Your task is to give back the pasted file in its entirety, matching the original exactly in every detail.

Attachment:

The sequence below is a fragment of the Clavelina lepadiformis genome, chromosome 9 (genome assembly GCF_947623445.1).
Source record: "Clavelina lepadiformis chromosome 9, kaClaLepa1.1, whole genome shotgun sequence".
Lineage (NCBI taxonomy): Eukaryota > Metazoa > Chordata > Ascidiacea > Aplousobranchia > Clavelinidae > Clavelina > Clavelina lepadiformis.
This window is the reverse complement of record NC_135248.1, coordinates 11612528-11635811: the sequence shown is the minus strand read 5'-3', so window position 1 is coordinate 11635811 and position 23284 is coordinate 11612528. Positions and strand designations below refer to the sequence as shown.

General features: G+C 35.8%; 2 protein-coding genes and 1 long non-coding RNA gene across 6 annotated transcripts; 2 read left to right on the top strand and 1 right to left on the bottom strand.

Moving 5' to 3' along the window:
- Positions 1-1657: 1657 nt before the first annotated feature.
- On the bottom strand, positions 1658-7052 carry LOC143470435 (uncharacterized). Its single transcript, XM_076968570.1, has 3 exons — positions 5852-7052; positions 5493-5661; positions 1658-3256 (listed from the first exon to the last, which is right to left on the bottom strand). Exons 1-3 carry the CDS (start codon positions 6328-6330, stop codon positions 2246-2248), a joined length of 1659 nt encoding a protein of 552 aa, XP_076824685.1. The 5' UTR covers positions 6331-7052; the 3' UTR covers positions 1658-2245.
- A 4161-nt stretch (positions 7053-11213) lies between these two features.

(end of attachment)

The sequence below is a fragment of the Clavelina lepadiformis genome, chromosome 9 (genome assembly GCF_947623445.1).
Source record: "Clavelina lepadiformis chromosome 9, kaClaLepa1.1, whole genome shotgun sequence".
Lineage (NCBI taxonomy): Eukaryota > Metazoa > Chordata > Ascidiacea > Aplousobranchia > Clavelinidae > Clavelina > Clavelina lepadiformis.
This window is the reverse complement of record NC_135248.1, coordinates 11612528-11635811: the sequence shown is the minus strand read 5'-3', so window position 1 is coordinate 11635811 and position 23284 is coordinate 11612528. Positions and strand designations below refer to the sequence as shown.

General features: G+C 35.8%; 2 protein-coding genes and 1 long non-coding RNA gene across 6 annotated transcripts; 2 read left to right on the top strand and 1 right to left on the bottom strand.

Moving 5' to 3' along the window:
- Positions 1-1657: 1657 nt before the first annotated feature.
- On the bottom strand, positions 1658-7052 carry LOC143470435 (uncharacterized). Its single transcript, XM_076968570.1, has 3 exons — positions 5852-7052; positions 5493-5661; positions 1658-3256 (listed from the first exon to the last, which is right to left on the bottom strand). Exons 1-3 carry the CDS (start codon positions 6328-6330, stop codon positions 2246-2248), a joined length of 1659 nt encoding a protein of 552 aa, XP_076824685.1. The 5' UTR covers positions 6331-7052; the 3' UTR covers positions 1658-2245.
- A 4161-nt stretch (positions 7053-11213) lies between these two features.